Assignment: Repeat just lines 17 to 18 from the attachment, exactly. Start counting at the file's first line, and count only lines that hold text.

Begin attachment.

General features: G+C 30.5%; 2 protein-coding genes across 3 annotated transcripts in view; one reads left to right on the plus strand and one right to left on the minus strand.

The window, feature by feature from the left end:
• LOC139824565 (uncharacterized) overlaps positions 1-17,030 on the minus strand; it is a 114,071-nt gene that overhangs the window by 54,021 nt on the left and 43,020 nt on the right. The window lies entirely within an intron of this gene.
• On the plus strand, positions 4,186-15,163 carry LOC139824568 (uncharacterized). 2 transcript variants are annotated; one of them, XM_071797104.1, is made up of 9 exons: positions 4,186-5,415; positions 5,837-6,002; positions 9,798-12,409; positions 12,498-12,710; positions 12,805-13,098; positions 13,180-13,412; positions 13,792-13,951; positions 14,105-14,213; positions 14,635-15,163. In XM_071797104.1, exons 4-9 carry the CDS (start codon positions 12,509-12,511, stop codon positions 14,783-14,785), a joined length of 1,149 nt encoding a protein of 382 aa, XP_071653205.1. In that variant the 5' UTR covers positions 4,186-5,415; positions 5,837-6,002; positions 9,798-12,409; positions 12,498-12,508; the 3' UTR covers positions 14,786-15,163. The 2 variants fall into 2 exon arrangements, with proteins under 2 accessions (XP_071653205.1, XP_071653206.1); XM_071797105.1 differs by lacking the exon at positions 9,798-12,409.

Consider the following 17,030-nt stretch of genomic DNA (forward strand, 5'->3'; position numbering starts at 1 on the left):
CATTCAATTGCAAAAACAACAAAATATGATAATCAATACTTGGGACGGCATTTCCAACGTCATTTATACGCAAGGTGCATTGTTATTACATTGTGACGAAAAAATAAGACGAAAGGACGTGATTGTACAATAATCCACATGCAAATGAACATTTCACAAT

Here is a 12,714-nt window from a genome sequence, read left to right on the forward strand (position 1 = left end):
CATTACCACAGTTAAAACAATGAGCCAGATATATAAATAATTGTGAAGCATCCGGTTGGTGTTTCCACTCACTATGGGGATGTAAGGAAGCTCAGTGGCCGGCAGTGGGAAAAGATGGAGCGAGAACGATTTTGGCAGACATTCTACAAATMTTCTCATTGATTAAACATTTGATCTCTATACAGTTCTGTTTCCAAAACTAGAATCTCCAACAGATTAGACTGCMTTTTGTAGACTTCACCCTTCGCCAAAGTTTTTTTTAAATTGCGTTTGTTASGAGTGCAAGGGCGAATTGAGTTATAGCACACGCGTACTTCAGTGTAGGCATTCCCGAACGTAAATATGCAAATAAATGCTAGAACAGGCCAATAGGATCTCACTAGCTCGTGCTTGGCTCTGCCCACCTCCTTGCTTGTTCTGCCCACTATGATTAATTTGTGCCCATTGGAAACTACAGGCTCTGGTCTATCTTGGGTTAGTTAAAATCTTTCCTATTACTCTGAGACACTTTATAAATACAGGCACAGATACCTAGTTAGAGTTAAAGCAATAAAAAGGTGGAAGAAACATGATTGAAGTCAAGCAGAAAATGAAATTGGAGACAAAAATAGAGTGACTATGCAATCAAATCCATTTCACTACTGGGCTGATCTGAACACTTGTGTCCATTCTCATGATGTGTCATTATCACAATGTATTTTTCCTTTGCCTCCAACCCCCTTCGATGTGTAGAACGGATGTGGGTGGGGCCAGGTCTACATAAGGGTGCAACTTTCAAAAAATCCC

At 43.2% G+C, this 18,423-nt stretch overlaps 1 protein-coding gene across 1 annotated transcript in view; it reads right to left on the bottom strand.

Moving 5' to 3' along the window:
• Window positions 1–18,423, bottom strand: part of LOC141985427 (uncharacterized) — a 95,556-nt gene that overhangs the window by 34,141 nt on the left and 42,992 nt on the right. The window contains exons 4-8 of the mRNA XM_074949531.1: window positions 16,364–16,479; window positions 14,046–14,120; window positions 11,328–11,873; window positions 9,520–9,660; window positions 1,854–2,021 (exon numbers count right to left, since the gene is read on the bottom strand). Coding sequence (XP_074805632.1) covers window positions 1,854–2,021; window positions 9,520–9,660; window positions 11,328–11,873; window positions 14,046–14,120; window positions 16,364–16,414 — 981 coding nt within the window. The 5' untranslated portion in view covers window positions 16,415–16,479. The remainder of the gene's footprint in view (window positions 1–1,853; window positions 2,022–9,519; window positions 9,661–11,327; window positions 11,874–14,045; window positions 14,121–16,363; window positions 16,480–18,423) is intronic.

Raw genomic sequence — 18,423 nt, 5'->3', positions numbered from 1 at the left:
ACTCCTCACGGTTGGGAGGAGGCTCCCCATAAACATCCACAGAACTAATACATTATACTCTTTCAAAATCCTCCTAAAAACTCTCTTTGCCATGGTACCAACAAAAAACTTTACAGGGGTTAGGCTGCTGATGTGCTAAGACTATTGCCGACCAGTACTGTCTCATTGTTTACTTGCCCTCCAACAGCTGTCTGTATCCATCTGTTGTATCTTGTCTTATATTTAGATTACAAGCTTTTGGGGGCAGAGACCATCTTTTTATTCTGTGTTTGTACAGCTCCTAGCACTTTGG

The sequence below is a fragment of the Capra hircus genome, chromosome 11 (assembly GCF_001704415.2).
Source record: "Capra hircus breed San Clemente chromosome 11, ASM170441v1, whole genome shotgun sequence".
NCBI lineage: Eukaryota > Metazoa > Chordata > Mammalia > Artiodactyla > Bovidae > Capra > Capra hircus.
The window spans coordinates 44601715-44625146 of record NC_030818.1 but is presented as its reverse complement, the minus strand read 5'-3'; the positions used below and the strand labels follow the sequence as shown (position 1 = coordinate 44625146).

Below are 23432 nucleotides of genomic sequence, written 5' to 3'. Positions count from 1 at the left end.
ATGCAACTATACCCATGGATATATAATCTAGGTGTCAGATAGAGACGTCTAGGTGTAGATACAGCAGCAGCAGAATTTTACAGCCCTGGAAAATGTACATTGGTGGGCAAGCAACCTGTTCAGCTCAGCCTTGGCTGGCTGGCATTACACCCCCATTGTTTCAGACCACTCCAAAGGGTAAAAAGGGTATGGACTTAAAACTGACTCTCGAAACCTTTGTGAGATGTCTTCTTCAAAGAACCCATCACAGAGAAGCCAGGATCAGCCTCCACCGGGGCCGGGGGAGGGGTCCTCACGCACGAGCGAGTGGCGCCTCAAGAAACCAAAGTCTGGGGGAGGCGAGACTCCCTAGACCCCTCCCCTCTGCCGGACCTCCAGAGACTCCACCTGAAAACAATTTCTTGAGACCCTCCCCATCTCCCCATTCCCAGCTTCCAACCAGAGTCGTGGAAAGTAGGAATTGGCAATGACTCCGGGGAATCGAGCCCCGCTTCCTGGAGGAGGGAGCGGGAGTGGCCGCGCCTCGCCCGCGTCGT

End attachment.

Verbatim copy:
The window spans coordinates 44601715-44625146 of record NC_030818.1 but is presented as its reverse complement, the minus strand read 5'-3'; the positions used below and the strand labels follow the sequence as shown (position 1 = coordinate 44625146).

Below are 23432 nucleotides of genomic sequence, written 5' to 3'. Positions count from 1 at the left end.